A Year In The Life Of A Hoof!

A year in the life of a hoof

Throughout the year hooves have to experience many conditions which can really stress hoof condition and certainly impede growth.

We all know here in the UK we experience four seasons each year, approximately 13 week periods make up each shift.  With climate change impacting how we live our lives, extremes of weather are commonly witnessed which can make the traditional approach to the seasons harder to gauge.  In these modern times the hoof is subjected to the variations in wet/dry conditions all year round.  With extremes seen in each season, from dry arid spells in summer to long wet spells in the winter months. 

year wheel

When exposed to wet conditions, the horn itself expands as the moisture molecules force their way between the essential bonds.  While the hoof may appear more ‘wholesome’ and to the naked eye give a smoother impression, the wet has actually weakened the overall integrity of the hoof itself.  Once dry periods and conditions occur, the horn shrinks as the moisture molecules evacuate the horn leaving plenty of gaps.  These gaps can lead to cracks forming and brittle horn itself, opening up these tracks for different bacteria to develop and play havoc with horn quality, and leaving our farriers with a difficult hoof to work with.

Lost work days and shortened shoeing/trimming cycles which leads to increased hoof care expenses can follow, this wet/dry cycle is one of the most common challenges faced by every horse and pony in the UK today. 

The Structural Impact

WET CONDITIONS:

  • Water molecules can force their way into horn making it expand and weakening the overall structure
  • Weaker structural integrity can be more susceptible to damage; hoof is more pliable
  • Horn swells – the appearance can hide cracks and defects which can be falsely interpreted as healthy hooves

DRY CONDITIONS:

  • Horn is at its strongest at around 25% moisture content
  • Hooves drying out after a wet spell can lead to extensive cracking and brittle horn
  • Increased farriery visits

Has our Horse Management evolved?

Ben Benson AWCF Master Farrier and Team GBR Farrier believes farriers have witnessed a huge change in the way we manage our horses over the last 20 years.  With more horses stabled and schooled on manmade surfaces.  This if not managed pro-actively can have a negative impact on the health of our horse’s feet.  There is now an entire generation that has worked all its life on synthetic surfaces.  The standards of which are dramatically varied from deep rubber or wood chip to a high wax sand to modern fibre sand blend, each of these brings a different level of footing, resistance and energy absorption.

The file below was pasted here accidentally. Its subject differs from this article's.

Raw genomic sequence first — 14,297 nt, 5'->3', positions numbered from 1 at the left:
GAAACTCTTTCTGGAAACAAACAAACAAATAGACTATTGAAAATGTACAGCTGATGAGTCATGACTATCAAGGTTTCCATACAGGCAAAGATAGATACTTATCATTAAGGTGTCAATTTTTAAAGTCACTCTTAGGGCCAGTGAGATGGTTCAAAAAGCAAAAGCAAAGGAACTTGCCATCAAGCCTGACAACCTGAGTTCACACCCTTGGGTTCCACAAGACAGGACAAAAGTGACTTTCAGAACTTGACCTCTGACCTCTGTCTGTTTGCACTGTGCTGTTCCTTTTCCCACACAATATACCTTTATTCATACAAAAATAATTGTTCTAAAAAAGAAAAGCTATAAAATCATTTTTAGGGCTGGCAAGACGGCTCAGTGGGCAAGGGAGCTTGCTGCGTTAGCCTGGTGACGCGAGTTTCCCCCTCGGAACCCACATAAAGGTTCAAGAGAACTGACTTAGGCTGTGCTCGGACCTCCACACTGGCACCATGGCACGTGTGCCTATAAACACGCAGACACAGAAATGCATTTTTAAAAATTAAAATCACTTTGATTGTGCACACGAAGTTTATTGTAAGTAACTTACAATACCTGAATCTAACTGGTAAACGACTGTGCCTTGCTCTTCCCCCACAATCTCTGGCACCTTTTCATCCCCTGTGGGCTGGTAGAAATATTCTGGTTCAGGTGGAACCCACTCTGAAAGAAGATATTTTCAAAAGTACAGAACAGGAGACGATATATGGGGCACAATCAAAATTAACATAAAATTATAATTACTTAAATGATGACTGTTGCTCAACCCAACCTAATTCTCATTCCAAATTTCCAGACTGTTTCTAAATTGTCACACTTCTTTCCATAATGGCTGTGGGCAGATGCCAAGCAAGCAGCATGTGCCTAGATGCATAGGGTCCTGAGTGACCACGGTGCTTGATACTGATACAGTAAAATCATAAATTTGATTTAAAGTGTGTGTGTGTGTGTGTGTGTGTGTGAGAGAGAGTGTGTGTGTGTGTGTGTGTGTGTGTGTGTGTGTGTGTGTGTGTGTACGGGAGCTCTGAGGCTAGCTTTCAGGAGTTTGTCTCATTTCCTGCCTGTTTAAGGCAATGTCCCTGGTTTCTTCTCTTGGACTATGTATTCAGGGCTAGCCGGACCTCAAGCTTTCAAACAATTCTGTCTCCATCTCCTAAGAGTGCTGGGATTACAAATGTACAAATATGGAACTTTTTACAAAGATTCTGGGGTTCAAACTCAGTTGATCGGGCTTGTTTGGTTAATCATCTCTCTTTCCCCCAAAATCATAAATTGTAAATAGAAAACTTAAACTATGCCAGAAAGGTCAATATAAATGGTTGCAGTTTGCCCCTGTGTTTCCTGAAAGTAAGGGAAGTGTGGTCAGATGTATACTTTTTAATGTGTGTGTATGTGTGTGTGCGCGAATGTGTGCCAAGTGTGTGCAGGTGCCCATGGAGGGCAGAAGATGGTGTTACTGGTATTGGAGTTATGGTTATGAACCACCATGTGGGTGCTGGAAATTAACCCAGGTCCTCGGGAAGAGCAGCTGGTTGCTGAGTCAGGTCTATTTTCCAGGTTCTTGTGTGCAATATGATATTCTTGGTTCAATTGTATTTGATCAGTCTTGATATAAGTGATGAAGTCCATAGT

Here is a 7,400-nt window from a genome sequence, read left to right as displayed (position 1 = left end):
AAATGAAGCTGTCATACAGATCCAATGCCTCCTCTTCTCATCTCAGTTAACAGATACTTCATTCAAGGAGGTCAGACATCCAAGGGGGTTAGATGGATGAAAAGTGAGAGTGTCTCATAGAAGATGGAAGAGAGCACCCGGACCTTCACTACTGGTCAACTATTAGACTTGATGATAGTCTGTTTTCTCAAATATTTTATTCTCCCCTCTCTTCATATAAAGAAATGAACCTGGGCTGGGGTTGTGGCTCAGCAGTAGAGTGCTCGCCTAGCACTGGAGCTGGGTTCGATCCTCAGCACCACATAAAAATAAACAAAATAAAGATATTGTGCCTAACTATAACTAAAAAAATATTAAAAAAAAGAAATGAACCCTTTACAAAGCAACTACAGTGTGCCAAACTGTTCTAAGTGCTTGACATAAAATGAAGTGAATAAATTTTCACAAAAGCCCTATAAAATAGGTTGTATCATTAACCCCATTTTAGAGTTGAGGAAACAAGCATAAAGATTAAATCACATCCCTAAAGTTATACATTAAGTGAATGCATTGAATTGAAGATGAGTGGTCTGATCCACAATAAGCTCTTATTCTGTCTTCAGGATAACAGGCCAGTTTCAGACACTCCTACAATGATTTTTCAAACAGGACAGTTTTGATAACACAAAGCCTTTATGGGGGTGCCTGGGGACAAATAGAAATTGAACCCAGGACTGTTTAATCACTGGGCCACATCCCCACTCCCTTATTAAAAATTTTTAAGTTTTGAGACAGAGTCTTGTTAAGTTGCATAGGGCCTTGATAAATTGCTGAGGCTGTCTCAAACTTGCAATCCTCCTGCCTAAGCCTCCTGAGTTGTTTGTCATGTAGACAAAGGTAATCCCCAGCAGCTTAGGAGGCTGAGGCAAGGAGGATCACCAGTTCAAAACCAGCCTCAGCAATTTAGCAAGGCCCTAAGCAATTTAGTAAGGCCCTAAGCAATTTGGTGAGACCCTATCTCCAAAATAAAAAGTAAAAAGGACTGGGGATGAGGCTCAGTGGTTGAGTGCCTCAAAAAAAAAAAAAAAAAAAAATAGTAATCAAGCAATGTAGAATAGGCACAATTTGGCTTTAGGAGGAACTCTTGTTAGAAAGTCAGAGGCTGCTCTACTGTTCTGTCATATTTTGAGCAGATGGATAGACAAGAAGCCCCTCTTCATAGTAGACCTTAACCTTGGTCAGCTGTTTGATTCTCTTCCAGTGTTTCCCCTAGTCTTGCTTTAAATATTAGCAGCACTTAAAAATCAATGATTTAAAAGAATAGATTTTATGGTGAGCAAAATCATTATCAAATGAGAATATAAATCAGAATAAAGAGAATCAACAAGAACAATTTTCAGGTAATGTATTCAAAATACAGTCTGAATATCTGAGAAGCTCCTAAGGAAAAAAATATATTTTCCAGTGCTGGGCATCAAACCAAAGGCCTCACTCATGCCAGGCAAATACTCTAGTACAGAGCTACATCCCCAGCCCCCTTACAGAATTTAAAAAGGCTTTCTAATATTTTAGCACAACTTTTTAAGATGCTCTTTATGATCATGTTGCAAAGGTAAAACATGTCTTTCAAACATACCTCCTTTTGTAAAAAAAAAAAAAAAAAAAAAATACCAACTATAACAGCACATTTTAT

We see more horses washed off each day rather than have the more traditional (and laborious) grooming routine they once had and we also have to take into account horses are now worked 12 months a year and to an older age, increasing the overall working life of the hoof.

Feet that may not be functional all year round

Andrew James AWCF Master Farrier explains that the shoeing routine tends to be on a 4-6 weekly basis – some go as long as 8 weeks.  However, most horses require specific routines to effectively maintain their hooves.  On average the horn grows around 6mm[1]/month dependent on the individual.  Some may grow plenty of horn but brittle and weak with little integrity to its overall structure, others, grow very slowly but strong, adaptable horn, trimming and shoeing can prove difficult on both accounts.  For the weak horn, simply trimming and perhaps shoeing can be difficult for the farrier to achieve the desired result.  For the strong horn, resultant paring down on trimmed hooves or re-shoeing can be difficult with little horn to work with despite the strong nature of the horn itself.

In both instances a hoof supplement can be highly effective, it should not be fed short term, and can take 3-6 months to typically see a difference and 9-12 months for the hoof to grow from coronet to toe!  It’s a long process that should not be taken lightly, “no foot, no horse” is a performance limitation which can lead to a possible welfare issue for the individual.

A good tell-tale sign of improvement is witnessing a ring that develops from the coronet band and grows downwards with the hoof, this depicts a dietary change and in many cases can be a positive.

 

 

[1] Kainer, R.A. (1987) Functional anatomy of equine locomotor organs. In: Ah’ Lameness in Horses, 4th edn, Ed: T. S. Stashak. Lea & Febiger, Philadelphia. pp 1-18